- What is creative capital and how can we maximize it? If creative capital is a byproduct of relationships between people with diverse backgrounds, then we should be able to increase creative capital by orders of magnitude by bridging networks together and increasing the number of relationships overall.
The level of detail we are able to extract from network data in cities is more detailed than any data source we have ever had, and can supplement many other indicators currently used to measure community health and make decisions about resource allocation. For example, the census may tell us someone’s race, family name and physical address, but it tells us very little about their participation in the social fabric. And if we believe that the city is primarily manifested as the sum total of social relationships, then clearly data surrounding social interactions is more useful than other attributes we may harvest.
Discerning Stable Structures vs. Topical Discussions
Likewise, many researchers have been using social network data like Tweets to characterize conversations around a topic; and it is true that by harvesting massive quantities of Tweets, one can discern trends, conversation leaders, and other insights. However, this type of analysis tends to be topical and shift a great deal depending on whether people are active online, and contains biases about why they might be active online. Regardless, this kind of research is well worth understanding, and may ultimately lead to a better understanding of network structure formation. However, I want to differentiate it from the kind of inquiry I am pursuing.
So, rather than “you are what you tweet,” I believe the truth is something more like “you tweet what you are.” Network follow structures tend to be very stable; while they do change and evolve over time, one interesting feature of the process I am using is that it tends to be very stable over time and the results of analysis are repeatable. That is to say, if I analyze Baltimore one day, and then repeat the analysis a month later, I will obtain a comparable result. This is not likely to be the case with semantic analysis as topics and chatter may change over the course of a few weeks.
Tracking (and Animating) Changes Over Time
Because network structure analysis is fundamentally labor intensive and somewhat difficult to compute, it’s difficult to automate and to perform on an ongoing basis. For example, it would be nice in Baltimore to know whether things are getting “better” or “worse.” Right now, only by taking periodic snapshots and comparing them can we get a sense for this. It would be helpful to be able to animate changes over time, and while this is theoretically possible, tools to do this have to be built by hand right now. My hope is to apply such tools to the process and dramatically increase our ability to monitor network structure in real time, and spot trends.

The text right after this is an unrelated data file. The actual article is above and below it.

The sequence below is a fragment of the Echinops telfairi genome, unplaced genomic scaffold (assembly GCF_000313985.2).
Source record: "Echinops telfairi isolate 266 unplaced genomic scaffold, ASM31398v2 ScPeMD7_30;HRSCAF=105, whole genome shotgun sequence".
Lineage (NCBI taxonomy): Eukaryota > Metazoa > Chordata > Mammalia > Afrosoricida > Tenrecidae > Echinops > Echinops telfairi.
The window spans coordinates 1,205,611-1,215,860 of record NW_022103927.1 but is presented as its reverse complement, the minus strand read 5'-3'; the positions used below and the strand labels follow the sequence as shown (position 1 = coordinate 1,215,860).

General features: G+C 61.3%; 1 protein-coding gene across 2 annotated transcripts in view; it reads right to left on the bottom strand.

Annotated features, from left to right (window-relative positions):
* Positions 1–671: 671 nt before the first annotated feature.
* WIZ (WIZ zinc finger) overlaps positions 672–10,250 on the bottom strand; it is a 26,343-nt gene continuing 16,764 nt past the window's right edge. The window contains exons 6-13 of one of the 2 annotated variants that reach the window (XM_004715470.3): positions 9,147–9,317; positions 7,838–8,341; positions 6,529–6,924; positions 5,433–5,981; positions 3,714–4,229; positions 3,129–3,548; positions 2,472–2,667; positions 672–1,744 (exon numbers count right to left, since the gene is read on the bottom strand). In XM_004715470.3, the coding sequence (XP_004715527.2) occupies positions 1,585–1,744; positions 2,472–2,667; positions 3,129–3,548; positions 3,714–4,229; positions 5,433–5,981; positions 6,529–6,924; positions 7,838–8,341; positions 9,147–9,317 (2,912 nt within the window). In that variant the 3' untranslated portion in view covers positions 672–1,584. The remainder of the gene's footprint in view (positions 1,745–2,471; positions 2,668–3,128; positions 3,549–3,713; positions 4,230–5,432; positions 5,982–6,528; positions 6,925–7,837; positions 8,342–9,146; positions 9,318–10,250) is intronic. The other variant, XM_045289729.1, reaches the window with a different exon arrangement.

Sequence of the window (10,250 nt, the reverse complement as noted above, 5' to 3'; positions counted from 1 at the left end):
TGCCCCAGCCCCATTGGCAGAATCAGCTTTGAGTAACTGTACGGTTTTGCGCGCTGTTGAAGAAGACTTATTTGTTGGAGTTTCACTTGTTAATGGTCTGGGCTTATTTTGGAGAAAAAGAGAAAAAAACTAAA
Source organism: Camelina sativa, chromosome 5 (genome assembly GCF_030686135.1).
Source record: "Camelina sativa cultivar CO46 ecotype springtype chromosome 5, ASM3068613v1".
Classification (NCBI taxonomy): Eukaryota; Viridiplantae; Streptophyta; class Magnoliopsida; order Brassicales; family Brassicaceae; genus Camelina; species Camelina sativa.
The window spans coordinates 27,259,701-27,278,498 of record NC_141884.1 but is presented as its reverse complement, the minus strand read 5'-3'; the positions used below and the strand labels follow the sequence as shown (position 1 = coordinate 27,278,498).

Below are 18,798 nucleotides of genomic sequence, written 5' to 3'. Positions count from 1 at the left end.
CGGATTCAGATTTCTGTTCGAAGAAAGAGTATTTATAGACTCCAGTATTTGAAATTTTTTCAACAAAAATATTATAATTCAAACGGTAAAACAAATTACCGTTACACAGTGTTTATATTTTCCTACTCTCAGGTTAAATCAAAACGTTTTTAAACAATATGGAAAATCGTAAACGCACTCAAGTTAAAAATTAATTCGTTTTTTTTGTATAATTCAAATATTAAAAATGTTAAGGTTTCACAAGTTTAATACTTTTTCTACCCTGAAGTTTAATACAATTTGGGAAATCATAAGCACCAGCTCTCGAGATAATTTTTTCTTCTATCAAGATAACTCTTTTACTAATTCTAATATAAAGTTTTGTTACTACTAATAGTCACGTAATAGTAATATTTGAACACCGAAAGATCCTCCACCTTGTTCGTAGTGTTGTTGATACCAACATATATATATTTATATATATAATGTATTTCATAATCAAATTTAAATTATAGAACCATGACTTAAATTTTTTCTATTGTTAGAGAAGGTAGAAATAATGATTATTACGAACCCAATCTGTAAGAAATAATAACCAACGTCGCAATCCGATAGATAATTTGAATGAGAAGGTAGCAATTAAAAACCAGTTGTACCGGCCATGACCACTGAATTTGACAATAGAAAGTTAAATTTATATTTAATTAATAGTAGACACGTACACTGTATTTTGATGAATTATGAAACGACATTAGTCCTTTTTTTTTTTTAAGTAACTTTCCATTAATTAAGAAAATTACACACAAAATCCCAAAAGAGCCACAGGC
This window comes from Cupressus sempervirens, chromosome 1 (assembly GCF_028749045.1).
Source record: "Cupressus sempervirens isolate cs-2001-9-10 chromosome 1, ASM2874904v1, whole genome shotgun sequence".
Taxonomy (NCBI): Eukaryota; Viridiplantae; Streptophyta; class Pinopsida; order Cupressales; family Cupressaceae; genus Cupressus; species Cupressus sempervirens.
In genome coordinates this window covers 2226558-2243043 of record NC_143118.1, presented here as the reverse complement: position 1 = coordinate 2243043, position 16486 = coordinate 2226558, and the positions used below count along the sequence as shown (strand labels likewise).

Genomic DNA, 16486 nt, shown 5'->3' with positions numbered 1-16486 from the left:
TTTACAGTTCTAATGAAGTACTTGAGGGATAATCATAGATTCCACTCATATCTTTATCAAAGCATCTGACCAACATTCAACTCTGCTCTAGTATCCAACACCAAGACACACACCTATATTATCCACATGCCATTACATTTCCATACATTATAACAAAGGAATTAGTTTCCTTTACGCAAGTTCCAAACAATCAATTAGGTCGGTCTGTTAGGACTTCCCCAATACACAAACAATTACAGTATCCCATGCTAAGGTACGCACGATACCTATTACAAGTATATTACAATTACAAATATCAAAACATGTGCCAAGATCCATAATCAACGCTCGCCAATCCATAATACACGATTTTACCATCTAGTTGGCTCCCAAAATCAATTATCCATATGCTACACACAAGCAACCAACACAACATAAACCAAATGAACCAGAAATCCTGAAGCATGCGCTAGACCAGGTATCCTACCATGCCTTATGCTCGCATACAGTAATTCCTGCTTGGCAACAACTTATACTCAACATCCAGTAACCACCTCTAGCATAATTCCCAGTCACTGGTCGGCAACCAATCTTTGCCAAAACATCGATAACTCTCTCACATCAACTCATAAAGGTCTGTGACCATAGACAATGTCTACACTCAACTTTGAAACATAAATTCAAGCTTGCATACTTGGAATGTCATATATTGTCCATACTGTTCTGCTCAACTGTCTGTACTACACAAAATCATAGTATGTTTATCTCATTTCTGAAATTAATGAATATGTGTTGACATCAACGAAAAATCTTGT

Ultimately, this will give us some ability to see our social structure change in near real-time, developing a sense as to whether interventions are having a positive effect, or any effect at all.
Healthy vs. Unhealthy Network Patterns – and Brain Development
Dr. Sandy Pentland, an MIT researcher who is perhaps the leading figure in the field of computational sociology, has suggested that there are certain patterns that characterize “healthy” networks, as well as patterns that characterize “unhealthy” networks.
Healthy networks are characterized by:
- Frequent, short interactions
- Broad participation by all nodes and meshing
- Acknowledgement of contributions
- A tendency to explore other parts of the network
By contrast, unhealthy networks exhibit the opposite patterns: broadcast vs. peer-to-peer interactions; fewer network connections; isolated subnetworks; a lack of exploration of other parts of the network.
Perhaps the most telling finding is that these patterns are not limited to just human networks, but also appear in other colony-based organisms, like bees. It appears that there are universal patterns of network health that apply to life in general.
The other important finding is that lack of network exploration affects brain development in young people. Specifically, young people who grow up in an environment where network exploration is not valued tend to exhibit structural changes in the brain which appear to dampen their desire to explore networks as adults. This produces a multi-generational effect, where children who grow up in isolated networks tend to persist in isolated networks, and to pass that on to their children.
This suggests that one possible intervention is to promote network exploration at an early age across the entire population. How we might do this is certainly open to discussion, but it seems to be a very powerful tool in breaking down divisions in our social networks.
As this project advances, we are gathering ever-larger datasets. This requires more and more computational power and distributed algorithms for visualization. If this is something you’re also working on, I would like to talk to you — please contact me. There are some interesting challenges in scaling this up but there are interesting opportunities emerging to apply these approaches!
Mapping Your City
We have a long list of places that we’re looking at mapping, and trying to prioritize opportunities. If you have a mapping project you would like us to consider, please contact us. We will try to get back to you as quickly as possible, but in general, we’re looking for projects that can make a serious social impact. It takes a serious amount of effort to generate these maps, so be thinking about possible partners who could potentially fund this work and help advance this science.